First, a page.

Once I was dressed, I came back downstairs and saw two fluorescent figures outside in the rain. I had never met either of them in person, but was delighted for the company after a lonely day and a half. Louise’s friend, Cher, would join me to Gairloch, where they’d swap over the driving and we’d stop for food.

Cher, I learned as we headed out along Loch Maree (with a tailwind), was training for the Celtman, and had a mean bike setup to keep me moving fast. We passed the Beinn Eighe NNR – a stunning example of a long-term rewilding project and trundled along with Slioch on our right.

We made quick time along the loch with the wind behind us, and it wasn’t long before we were in Gairloch. Admittedly, I was still feeling quite groggy from the day before, but wanted to enjoy the time with Lou and Cher. We pulled into the layby to see Louise and noshed on pastries and the wonderful smorgasbord of snacks they had brought.

The support crew

Louise grabbed her bike. Immediately, I had doubts. It was a questionable looking Eastway road bike. Sure enough, as we left Gairloch, her chain exploded. I was keen to get moving, so left them to the bike and headed off to stay warm.

Weeks ago, a school teacher from Poolewe had got in touch to say she’d love me to stop by and speak to her kids. The pupils had been doing their John Muir Award and she said they’d love to hear me talk about what I was doing and why I was raising money.

It was that thought that kept me going as I cycled alone along the road, with a fresh band of rain clouds coming closer every kilometre. At the wild stretch along Loch Tullie, the rain came again, creeping down my neck and turning the world from May into December in a flash.

I kept moving, pedalling hard to get to Poolewe. Cher and Lou went past me in the van, saying they’d meet me after my visit to the school. I wheeled my bike around the front of the building and knocked on the main door. A teacher appeared, obviously confused at seeing a soaking wet cyclist at their door.

“Hi! I’m Ross Brannigan. One of the teachers said I should stop by.”

“Oh!” she exclaimed. “You’re here! I thought you had maybe forgotten!” She busied herself getting my inside and putting a brew in my hands, drawing me into the nearest classroom.

The rooms were quite dark, but I learned the kids were trying to save electricity. The teacher introduced me to the kids, who were around six-years-old and were full of questions. We got onto the subject of wild animals I’d seen on the way (evidently the pupils think the Lake District is quite exotic given the questions about elephants) and I told them with pride about the pine marten I had seen at Loch Quoich.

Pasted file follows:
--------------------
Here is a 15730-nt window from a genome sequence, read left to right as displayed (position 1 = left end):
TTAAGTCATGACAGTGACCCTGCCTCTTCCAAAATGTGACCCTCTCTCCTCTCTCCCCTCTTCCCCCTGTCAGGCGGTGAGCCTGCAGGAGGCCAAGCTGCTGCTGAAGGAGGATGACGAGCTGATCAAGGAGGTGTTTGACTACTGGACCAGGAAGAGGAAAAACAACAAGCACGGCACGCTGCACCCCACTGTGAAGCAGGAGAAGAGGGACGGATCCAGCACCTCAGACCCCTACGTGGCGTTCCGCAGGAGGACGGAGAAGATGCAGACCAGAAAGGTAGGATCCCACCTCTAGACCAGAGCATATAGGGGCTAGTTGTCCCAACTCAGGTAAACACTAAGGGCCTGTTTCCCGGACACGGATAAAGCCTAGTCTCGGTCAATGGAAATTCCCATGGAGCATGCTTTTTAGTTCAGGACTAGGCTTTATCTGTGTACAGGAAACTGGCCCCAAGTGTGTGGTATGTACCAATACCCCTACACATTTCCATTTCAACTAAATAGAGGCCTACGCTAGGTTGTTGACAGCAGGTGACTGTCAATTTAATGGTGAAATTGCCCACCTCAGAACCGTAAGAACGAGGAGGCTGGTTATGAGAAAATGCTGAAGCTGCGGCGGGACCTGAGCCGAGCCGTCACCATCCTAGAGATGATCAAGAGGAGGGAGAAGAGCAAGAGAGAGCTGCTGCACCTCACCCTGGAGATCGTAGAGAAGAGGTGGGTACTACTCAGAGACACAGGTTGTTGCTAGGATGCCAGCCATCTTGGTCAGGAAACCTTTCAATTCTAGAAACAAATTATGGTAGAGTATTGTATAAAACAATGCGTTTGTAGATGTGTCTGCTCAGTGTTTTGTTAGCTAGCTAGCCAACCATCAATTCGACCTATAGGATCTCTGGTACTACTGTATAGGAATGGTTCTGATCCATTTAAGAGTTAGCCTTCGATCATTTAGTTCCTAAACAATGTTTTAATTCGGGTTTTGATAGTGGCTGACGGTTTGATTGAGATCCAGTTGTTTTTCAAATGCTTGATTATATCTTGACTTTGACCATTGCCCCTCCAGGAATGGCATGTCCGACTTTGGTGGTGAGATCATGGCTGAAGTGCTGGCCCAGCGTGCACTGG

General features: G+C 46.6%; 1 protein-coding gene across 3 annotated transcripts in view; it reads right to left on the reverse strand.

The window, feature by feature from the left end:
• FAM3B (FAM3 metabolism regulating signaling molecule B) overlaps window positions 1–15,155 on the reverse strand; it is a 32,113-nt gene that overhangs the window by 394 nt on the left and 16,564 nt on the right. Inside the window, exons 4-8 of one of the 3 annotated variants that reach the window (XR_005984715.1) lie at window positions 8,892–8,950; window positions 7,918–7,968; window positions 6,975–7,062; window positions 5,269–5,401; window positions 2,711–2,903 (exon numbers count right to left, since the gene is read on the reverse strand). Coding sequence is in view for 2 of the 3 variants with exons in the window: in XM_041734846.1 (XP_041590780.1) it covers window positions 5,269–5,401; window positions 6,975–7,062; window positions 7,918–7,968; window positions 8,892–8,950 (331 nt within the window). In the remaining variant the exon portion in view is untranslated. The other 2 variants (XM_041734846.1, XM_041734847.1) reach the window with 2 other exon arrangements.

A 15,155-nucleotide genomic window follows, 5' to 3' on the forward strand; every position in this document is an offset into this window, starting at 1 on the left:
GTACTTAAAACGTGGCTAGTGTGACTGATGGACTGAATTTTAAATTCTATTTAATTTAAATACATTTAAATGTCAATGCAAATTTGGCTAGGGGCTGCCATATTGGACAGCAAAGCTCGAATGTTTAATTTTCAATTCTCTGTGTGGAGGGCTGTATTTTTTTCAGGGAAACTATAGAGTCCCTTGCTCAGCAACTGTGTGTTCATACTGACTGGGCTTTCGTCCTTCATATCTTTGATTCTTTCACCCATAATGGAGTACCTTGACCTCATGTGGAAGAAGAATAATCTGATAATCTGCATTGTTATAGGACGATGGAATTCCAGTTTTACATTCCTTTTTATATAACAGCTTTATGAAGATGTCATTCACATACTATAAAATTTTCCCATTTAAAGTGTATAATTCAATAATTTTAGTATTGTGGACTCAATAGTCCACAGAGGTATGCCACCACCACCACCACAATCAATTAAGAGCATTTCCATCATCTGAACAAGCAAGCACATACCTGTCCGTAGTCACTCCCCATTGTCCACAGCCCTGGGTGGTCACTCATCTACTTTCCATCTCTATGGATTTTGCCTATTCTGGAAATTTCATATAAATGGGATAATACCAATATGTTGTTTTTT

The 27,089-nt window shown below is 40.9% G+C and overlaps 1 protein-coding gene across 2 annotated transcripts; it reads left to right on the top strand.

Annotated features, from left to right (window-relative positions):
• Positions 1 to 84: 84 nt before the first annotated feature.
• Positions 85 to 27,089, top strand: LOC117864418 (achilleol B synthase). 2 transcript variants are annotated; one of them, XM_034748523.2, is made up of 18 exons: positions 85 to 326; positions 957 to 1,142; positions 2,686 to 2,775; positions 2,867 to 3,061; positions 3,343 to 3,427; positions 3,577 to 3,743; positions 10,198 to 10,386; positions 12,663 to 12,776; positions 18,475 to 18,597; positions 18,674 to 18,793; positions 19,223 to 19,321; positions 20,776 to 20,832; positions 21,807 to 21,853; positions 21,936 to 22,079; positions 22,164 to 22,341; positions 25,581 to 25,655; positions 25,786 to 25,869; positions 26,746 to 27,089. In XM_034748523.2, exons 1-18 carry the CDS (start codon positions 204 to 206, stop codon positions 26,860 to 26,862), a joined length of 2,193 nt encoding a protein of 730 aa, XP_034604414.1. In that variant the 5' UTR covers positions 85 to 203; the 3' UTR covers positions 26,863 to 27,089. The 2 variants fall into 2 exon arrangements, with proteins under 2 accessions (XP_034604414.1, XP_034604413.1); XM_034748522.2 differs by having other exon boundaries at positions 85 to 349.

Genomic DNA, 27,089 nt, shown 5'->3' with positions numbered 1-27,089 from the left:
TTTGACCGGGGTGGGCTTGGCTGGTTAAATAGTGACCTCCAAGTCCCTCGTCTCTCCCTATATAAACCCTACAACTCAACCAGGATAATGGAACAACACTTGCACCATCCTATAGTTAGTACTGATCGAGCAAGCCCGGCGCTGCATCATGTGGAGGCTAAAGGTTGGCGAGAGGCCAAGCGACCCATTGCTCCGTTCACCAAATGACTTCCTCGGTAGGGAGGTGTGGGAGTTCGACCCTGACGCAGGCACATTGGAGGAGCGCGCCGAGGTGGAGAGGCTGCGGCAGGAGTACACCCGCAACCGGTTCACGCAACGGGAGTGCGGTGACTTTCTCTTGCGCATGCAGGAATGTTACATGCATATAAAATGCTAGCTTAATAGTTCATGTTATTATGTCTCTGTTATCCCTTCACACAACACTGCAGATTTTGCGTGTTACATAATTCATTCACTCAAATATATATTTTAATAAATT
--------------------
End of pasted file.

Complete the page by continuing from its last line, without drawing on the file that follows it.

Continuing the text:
Big mistake. A boy shot his hand into the air. “Yes?”

“We-we-we had a pine marten in our garden once,” the boy said. “And it killed our chickens.”

And then it started. Pine martens are clearly old news to these kids, who all had a story about how pine martens had wreaked havoc in their gardens. What it did say to me was that these kids clearly watched and observed the natural world, and were no strangers to the realities of it.

What was quickly becoming a reality to me was the cold. I went to another classroom but my core temperature was seeping into the floor. I pulled on another jacket (a mountaineering waterproof Louise had given me), but couldn’t emit any heat.

After a cup of tea, the teacher asked me to come outside for a photograph. The kids were dazzled by my bike, asking more questions about my journey. After the picture, I pulled on my Sealskinz gloves and kept my five layers on, wheeling down the drive with the kids waving me off.

Cher and Lou were waiting outside, wondering what had become of me. I apologised, explaining the pine marten debacle. Lou got her bike out again, new chain fitted, and we pedalled out of town.

You may be pleased to hear that the next section is largely a blur. With my temperature at rock bottom and my neck stiffening up, I barely took notice of what was going on around me. I dimly held to the pace as we rounded yet another beautiful cove, up another climb, along yet another quiet road, buffeted by yet more wind and rain.

Lou looking rather happy; me less so

Not far from Dundonnell, the sun returned for a while, but I had to step off the bike and get Lou to put her elbow into my shoulder. It was now becoming unbearably sore, so I downed paracetamol and tried to keep my shoulders loose. Ullapool was surely close but we just weren’t going anywhere; every kilometre felt like 10.

Dundonnell was a checkpoint I had been waiting for all day. The red van was at the side of the road, so I crawled into the passenger seat to shut my eyes. My stomach was now starting to give me issues, evidently protesting at the mountain of calories going into it.